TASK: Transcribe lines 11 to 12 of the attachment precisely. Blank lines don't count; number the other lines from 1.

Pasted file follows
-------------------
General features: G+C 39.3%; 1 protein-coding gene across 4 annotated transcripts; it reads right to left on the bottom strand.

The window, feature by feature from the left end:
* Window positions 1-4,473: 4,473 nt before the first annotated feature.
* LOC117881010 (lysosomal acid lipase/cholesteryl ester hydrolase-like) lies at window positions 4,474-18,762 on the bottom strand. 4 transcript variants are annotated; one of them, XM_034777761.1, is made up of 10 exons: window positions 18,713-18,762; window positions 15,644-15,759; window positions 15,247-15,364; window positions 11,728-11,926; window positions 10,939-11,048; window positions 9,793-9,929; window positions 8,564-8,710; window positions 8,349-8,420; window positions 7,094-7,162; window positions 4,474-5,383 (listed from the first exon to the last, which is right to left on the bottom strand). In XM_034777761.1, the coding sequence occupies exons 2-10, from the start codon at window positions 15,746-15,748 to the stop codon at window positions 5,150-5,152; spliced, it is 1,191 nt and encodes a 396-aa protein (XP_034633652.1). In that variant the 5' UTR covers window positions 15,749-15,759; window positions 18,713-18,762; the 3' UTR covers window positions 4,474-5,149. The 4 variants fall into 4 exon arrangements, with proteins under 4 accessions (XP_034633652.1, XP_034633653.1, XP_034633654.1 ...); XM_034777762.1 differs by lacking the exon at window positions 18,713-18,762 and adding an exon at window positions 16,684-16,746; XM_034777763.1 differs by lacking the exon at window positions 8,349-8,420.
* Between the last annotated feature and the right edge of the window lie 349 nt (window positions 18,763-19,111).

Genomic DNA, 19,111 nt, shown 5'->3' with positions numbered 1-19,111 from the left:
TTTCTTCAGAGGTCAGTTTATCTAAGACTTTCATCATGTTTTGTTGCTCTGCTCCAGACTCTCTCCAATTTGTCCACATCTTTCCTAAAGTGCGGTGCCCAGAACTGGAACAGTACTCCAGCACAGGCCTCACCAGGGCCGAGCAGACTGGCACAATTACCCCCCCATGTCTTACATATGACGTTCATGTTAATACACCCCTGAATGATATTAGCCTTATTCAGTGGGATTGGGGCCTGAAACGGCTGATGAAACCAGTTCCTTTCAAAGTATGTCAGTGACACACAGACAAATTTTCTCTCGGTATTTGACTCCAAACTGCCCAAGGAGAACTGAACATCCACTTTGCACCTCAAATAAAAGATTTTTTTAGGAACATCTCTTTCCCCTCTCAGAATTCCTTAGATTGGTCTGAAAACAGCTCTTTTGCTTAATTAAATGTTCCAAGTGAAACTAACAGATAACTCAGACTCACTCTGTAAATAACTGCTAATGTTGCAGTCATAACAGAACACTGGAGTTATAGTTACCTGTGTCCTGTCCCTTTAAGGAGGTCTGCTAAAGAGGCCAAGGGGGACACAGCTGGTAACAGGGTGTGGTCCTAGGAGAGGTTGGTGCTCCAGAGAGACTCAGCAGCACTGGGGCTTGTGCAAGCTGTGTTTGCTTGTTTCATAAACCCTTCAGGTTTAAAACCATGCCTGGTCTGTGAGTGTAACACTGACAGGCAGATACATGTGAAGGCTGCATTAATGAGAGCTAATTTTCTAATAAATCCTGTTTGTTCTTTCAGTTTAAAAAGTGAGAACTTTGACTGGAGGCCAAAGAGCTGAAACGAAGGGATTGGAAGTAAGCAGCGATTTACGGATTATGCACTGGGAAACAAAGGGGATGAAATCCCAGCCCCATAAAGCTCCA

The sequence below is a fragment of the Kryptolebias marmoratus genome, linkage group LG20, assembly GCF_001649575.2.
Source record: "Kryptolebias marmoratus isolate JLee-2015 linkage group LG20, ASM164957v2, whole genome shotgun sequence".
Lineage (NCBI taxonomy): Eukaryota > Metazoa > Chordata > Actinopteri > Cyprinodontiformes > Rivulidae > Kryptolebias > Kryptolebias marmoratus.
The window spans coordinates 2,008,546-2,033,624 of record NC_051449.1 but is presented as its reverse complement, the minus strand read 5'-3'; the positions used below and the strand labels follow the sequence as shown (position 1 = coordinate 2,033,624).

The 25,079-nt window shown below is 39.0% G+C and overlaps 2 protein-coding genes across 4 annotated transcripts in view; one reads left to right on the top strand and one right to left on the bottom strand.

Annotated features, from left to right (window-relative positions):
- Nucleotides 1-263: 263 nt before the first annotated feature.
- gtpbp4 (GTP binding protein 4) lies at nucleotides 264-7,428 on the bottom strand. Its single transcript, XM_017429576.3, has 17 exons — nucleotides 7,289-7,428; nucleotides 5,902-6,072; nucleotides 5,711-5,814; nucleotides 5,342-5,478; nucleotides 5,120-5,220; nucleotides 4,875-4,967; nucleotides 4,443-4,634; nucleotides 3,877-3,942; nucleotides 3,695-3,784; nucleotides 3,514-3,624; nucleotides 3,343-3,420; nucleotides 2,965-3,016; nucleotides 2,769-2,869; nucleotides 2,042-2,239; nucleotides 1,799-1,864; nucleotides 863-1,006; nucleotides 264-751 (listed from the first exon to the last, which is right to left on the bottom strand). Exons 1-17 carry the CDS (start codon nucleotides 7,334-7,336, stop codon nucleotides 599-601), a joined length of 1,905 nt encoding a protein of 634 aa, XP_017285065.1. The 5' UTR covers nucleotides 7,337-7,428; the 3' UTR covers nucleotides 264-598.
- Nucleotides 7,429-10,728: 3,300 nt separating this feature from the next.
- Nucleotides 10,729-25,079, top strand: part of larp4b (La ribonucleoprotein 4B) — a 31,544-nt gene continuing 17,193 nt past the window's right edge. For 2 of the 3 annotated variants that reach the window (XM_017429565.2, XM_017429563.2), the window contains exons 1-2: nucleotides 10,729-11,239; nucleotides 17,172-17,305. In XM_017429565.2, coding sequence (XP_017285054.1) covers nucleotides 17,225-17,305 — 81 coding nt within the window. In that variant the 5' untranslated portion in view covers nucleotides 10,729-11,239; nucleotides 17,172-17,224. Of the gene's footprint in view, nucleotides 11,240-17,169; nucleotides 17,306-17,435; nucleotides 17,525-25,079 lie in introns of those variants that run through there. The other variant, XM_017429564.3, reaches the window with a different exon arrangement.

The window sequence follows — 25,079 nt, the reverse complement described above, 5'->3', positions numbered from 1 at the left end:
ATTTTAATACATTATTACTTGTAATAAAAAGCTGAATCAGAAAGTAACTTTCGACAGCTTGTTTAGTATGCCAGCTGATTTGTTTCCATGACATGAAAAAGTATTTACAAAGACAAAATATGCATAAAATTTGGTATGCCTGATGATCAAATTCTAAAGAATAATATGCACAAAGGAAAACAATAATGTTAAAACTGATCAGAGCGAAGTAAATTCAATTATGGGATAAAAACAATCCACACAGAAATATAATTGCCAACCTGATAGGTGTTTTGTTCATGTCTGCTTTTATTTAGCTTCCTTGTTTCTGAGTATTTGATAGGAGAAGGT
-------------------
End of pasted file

The window spans coordinates 2,008,546-2,033,624 of record NC_051449.1 but is presented as its reverse complement, the minus strand read 5'-3'; the positions used below and the strand labels follow the sequence as shown (position 1 = coordinate 2,033,624).

The 25,079-nt window shown below is 39.0% G+C and overlaps 2 protein-coding genes across 4 annotated transcripts in view; one reads left to right on the top strand and one right to left on the bottom strand.